This is a partial transcript from Your World with Neil Cavuto, April 26, 2002. Click here for complete access to all of Neil Cavuto's CEO interviews.
BRENDA BUTTNER, GUEST HOST: Coffee giant Starbucks (SBUX) posted flat earnings for the quarter, but investors not quite liking what they heard, the stock dropped on Friday. But it's still way up for the year. Where does this fast-growing company see things headed?
Let's ask chairman Howard Schultz who joins us now from Seattle. Howard, thanks so much for joining us.
HOWARD SCHULTZ, CHAIRMAN, STARBUCKS: Thank you.
BUTTNER: So, you posted eight cents a share. If you add $5, I can buy a cup of your coffee, huh?
SCHULTZ: Well, actually, it was not exactly eight cents a share. We took a charge for a lawsuit that we settled, but we actually beat the quarter and the consensus estimate by a penny at 11 cents.
But more importantly than that, we had seven percent comps for the quarter and raised revenue targets and comp targets for the balance of the year. And I think given the fact that we are going to open up 1,200 stores this year and the worldwide acceptance of Starbucks now in over 25 countries, we are really establishing the fact that Starbucks is building a global business, and the equity of the brand and the Starbucks experience is as relevant in Spain, where we just opened, as it is in New York City.
BUTTNER: Well, clearly, you had a really good quarter, and congratulations for that, but you really do have to keep expanding at a very breakneck pace to keep up those growth rates.
SCHULTZ: Well, that's true. But I think what you need to realize is despite the fact that we have been so successful in the U.S., as an example, we have less than seven-percent market share of total coffee consumption. There lies a huge opportunity alone in North America.
BUTTNER: There is a Starbucks on every corner, it seems like. Two on every street, no?
SCHULTZ: Well, we are serving about 20 million customers a week. And given the traffic numbers that we are putting up in the comps, we clearly believe that we are not even halfway through the U.S. expansion. And internationally where we just have over 1.300 stores in 25 countries, these are the infant days. So I said publicly that we will have more than 20,000 stores when all is said and done. And with 5,400 today, Starbucks growth days are in front of us.
BUTTNER: Those Europeans are pretty snobby about their coffee. Are you a little concerned about taking American -- what they would call just water over there?
SCHULTZ: Well, I think the cynics have really come around. I mean, given the success we have now had in the U.K., Austria, Switzerland and then two weeks ago when we opened and I was there in Spain, we are demonstrating now that the continent in Europe is going to be as successful for us as Asia as has, where Starbucks has done so well.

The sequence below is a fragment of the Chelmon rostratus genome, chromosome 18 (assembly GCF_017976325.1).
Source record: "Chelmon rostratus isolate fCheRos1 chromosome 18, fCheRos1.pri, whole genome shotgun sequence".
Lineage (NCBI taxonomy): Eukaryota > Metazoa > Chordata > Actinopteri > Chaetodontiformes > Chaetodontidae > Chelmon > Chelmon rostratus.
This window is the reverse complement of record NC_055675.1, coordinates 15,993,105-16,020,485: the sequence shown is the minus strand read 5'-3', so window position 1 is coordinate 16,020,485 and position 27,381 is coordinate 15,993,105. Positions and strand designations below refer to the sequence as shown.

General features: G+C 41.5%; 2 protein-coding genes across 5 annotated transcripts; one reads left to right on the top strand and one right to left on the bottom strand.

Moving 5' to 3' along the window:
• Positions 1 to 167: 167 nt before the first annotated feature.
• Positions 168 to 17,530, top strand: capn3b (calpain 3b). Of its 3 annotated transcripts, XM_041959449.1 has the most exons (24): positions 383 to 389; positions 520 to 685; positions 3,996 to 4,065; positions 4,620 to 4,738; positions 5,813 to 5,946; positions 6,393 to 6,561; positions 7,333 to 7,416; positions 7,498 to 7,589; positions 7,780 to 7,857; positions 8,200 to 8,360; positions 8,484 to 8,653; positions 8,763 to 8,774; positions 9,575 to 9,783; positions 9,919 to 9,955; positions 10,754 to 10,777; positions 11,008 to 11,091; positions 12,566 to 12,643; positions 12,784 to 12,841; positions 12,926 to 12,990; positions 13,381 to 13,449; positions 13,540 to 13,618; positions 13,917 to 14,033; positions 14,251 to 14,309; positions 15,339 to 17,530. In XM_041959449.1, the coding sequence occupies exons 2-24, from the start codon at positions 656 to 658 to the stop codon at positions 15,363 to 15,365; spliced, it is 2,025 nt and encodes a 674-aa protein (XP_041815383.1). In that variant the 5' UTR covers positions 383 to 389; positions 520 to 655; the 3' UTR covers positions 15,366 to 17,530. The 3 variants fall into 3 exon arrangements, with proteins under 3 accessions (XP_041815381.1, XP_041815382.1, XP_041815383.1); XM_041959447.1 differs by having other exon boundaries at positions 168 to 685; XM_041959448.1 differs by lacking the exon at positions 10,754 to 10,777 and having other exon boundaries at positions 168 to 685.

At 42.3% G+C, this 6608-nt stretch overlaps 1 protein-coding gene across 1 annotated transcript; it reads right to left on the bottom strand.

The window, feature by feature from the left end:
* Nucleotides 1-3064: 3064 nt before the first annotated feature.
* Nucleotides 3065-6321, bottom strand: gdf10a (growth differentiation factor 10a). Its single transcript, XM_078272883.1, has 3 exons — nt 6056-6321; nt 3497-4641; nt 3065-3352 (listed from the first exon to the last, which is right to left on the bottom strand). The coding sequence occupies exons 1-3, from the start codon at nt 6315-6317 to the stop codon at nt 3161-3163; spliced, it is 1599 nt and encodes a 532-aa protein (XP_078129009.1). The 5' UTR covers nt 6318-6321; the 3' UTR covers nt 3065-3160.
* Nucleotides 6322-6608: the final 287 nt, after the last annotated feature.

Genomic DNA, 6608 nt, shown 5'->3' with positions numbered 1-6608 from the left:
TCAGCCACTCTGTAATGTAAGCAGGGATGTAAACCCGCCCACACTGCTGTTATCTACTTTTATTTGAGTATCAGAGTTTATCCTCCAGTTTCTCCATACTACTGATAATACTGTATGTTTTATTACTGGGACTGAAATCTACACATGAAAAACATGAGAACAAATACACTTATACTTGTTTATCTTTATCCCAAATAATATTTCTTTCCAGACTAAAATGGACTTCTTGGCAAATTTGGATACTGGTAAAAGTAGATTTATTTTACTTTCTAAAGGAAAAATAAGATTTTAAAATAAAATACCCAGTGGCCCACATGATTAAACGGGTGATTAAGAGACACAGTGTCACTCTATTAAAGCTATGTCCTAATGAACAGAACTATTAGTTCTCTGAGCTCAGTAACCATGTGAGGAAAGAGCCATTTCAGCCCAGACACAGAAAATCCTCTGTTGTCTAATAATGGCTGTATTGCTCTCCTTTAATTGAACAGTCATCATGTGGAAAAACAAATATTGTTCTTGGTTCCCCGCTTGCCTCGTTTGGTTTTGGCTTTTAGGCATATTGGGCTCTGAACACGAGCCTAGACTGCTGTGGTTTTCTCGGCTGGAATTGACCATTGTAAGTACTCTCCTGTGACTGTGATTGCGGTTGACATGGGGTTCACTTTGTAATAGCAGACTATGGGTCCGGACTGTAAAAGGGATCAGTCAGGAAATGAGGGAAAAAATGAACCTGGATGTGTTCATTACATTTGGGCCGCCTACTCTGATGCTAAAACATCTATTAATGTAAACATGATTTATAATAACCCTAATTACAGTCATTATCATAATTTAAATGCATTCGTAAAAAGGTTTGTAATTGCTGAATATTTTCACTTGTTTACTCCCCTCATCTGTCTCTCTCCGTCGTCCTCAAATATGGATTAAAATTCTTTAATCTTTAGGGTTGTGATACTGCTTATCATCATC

BUTTNER: You know, what started, it seems, as a whim has really proven to be quite a revenue generator for you. Those little Starbucks cards that you started, I guess, during the holiday season...
SCHULTZ: Yes, well...
BUTTNER: They've been very popular.
SCHULTZ: Well, that card I think -- of all of the things that I have seen us do over the last 20 years is probably one of the most dynamic marketing tools that we have introduced. And I say tool because it's allowed our customers to get through the line faster. It's given our company an opportunity to really reward our customers. And that card, we have issued over 5 million cards today, is another example of the power of the Starbucks brand.
BUTTNER: Now, you say you are going the own the summer drinks business. You're going beyond frappuccinos, cappuccinos, mochacchinos, whatever. What is the deal there?
SCHULTZ: Well, I think over the last few years, frappuccino, it is the seventh anniversary of frappuccino. We've demonstrated that Starbucks and our coffee products is not a winter phenomenon, and that summer is a very important part of our business.
And I think we now believe that through the introduction of these summer beverages as we have in of every year, that we will have a very, very strong summer supported by a national ad campaign and a new joint venture product with Pepsi Cola called Double Shot, which will be in a can, and probably distributed ubiquitously throughout the country.
So I think we are demonstrating that the lifestyle of the Starbucks brand is not only a warm coffee phenomenon, but we are going to be able to participate in the lives of our customers where they live, where they work and where they play in all kinds of beverages.
BUTTNER: All right. Thank you so much, sir. The CEO of Starbucks, Howard Schultz, appreciate it.
SCHULTZ: Thank you very much, Brenda.
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